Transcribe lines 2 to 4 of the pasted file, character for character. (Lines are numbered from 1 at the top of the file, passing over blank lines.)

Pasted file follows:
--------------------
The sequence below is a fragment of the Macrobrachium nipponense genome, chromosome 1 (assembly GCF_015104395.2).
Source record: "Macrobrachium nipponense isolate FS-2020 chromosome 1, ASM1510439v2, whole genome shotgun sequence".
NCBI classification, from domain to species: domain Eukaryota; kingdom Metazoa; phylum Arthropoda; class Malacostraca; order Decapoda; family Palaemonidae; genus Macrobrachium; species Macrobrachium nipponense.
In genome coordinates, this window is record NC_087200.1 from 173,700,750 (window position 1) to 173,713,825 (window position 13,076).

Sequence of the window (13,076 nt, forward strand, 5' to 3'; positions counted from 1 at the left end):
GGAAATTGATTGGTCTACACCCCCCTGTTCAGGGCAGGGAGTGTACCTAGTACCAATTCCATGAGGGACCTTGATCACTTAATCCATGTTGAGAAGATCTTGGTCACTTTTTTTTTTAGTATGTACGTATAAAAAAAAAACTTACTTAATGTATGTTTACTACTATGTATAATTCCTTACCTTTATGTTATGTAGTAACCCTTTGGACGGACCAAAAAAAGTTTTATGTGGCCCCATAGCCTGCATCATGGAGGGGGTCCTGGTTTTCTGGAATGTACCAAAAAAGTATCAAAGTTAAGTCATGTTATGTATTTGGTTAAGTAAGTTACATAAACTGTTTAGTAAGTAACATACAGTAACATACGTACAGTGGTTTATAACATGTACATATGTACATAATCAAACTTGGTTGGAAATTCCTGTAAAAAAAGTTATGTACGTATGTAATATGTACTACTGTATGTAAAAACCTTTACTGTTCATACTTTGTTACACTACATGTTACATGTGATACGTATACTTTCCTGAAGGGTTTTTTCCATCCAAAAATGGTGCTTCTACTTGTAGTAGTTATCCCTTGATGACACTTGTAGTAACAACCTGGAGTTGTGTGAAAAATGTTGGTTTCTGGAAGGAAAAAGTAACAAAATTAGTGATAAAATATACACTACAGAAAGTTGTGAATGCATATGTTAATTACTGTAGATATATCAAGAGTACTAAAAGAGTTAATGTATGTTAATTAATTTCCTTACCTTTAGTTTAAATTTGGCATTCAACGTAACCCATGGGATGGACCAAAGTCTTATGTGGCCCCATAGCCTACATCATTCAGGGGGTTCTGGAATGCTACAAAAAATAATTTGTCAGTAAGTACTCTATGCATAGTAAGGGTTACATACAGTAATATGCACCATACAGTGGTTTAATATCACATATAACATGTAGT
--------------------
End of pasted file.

Source record: "Macrobrachium nipponense isolate FS-2020 chromosome 1, ASM1510439v2, whole genome shotgun sequence".
NCBI classification, from domain to species: domain Eukaryota; kingdom Metazoa; phylum Arthropoda; class Malacostraca; order Decapoda; family Palaemonidae; genus Macrobrachium; species Macrobrachium nipponense.
In genome coordinates, this window is record NC_087200.1 from 173,700,750 (window position 1) to 173,713,825 (window position 13,076).